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Anchor lead: Who really needs to have their gall bladder removed? Elizabeth Tracey reports

When people have gallstones they may cause blockages that result in a very painful and sometimes dangerous condition known as pancreatitis. Guidelines for managing this call for removing the gallbladder in an operation known as a cholecystectomy. Now research by Susan Huffless and colleagues at Johns Hopkins has followed a large group of people with this condition and turned up a surprising result.

Hufless: When we then looked at the people who didn’t undergo a cholecystectomy they ended up going to the hospital more, but the majority of them never required a cholecystectomy. So now that we have personalized medicine that could help us identify who should be receiving care when, there may be an opportunity to say this person should be receiving a cholecystectomy now, perhaps this person we’ll wait and see what happens, and maybe they’ll undergo a cholecystectomy later and maybe they won’t.   :30

Hufless notes that the majority of patients in this study were treated according to the guidelines and had their gallbladder removed. At Johns Hopkins, I’m Elizabeth Tracey.

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Anchor lead: Steroid medications can cause of host of negative side effects, even with a single use, Elizabeth Tracey reports

Blood clots, fractures, and infections in the blood- those are three of the complications that can arise when someone takes even a single, short course of steroid medications, the British Medical Journal reported recently. Alicia Arbaje, a geriatrics expert at Johns Hopkins, says the problem can be magnified for older people.

Arbaje: Steroids in particular can have a side effect of blurring the processing of the brain and blurring our sensations putting older adults at high risk for delirium. We know that delirium carries a high risk for mortality because it represents something going on in the brain showing that the brain doesn’t have enough physiologic reserve to handle whatever is going on at any particular time. Steroids are very dangerous in older adults, obviously if you have an indication and you need it you should be on the lowest possible to manage your condition. :31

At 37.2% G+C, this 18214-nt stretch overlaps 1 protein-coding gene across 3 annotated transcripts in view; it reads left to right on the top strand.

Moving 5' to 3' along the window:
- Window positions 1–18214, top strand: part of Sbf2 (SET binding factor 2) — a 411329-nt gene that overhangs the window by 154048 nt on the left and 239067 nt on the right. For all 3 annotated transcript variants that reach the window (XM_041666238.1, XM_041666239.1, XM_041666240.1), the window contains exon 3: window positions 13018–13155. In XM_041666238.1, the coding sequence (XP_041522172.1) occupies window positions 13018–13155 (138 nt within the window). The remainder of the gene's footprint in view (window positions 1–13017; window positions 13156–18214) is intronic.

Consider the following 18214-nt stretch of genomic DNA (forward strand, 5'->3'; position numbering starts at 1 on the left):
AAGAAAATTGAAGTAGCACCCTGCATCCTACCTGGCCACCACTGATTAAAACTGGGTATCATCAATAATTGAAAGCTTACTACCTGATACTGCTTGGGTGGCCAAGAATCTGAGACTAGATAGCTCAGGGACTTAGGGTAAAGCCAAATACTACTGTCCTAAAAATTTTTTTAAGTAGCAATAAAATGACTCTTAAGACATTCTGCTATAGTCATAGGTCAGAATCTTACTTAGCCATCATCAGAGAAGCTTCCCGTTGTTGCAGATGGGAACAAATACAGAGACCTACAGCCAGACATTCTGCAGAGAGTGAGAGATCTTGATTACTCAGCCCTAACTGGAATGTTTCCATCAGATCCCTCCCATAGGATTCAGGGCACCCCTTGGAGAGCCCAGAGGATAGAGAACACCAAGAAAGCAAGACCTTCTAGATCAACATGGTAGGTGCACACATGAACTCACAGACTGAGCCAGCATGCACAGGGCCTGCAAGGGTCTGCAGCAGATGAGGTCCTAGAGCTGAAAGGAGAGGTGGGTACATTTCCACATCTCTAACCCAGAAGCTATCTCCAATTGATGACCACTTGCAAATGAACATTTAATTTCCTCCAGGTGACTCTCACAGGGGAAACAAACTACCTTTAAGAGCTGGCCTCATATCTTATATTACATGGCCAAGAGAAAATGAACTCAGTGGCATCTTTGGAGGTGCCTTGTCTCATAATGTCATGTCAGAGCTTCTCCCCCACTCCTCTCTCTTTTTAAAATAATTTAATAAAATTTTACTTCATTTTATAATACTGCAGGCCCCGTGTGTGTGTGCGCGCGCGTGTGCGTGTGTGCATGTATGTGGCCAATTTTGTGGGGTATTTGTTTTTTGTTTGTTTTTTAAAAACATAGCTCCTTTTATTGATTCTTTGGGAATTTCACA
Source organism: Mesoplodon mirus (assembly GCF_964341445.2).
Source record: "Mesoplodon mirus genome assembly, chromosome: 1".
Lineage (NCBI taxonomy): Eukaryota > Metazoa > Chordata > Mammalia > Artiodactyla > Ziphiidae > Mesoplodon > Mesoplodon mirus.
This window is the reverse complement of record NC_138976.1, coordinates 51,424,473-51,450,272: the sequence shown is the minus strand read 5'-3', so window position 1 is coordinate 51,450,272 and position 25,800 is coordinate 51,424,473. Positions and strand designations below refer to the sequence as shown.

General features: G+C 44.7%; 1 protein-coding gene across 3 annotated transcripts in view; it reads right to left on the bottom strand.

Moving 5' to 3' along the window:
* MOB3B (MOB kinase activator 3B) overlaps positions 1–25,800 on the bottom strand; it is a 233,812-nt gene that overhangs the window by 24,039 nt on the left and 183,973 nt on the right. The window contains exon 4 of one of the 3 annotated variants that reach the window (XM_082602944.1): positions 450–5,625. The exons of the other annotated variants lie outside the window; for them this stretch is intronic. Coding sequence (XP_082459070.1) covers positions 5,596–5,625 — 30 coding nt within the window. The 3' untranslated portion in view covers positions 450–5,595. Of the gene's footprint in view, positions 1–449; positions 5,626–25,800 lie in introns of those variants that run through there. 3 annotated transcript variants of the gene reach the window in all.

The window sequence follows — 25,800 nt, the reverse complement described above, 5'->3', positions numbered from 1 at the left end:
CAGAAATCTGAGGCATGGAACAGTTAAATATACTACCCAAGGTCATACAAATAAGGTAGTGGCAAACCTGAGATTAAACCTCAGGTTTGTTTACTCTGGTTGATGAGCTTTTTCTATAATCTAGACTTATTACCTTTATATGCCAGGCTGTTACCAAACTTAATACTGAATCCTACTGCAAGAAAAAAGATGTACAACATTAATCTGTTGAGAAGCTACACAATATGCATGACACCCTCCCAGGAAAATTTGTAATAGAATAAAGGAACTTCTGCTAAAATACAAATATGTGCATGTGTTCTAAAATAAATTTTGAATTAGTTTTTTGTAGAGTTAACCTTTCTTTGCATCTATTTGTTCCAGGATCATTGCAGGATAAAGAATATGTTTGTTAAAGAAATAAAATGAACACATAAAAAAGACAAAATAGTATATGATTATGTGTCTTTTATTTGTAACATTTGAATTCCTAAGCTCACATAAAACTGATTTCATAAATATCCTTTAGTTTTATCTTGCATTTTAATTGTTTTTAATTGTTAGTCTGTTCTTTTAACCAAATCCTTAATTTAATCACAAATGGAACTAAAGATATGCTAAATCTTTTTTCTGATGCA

Arbaje says both liver and kidneys don’t process medications as quickly in older folks as they do earlier in life, so drugs stay around longer and may have more pronounced effects, so dose modification may be necessary. At Johns Hopkins, I’m Elizabeth Tracey.

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Anchor lead: Could scrutiny of prescription medicines help people take them appropriately? Elizabeth Tracey reports

125,000 people die each year because they haven’t taken their prescribed medications correctly, a recent study asserts. Alicia Arbaje, a geriatrics expert at Johns Hopkins, says primary care docs can help, by carefully evaluating every medicine a person is taking a minimum of two times each year.

Arbaje: I recommend that older adults reevaluate and revise their healthcare goals at least twice a year. So I say choose your birthday and then pick one other day during the year in which you go to your healthcare provider and reevaluate your medications. For every medication they should ask themselves and their healthcare provider do I still need this medication, do I still need it at the same dose, and is there an alternative to this medication such as making a change to my diet, my exercise regimen, my sleep habits, my lifestyle? :31

Arbaje says barriers to correct medication adherence must be identified for each individual so that solutions can be created, noting that one in ten hospitalizations is thought to be due to failure to take prescriptions as written. At Johns Hopkins, I’m Elizabeth Tracey.

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Anchor lead: Not taking medicines correctly is a big source of healthcare costs, Elizabeth Tracey reports

Almost half of all medicines prescribed for chronic problems such as diabetes and high blood pressure aren’t taken correctly, a recent study found. Alicia Arbaje, a geriatrics expert at Johns Hopkins, isn’t surprised.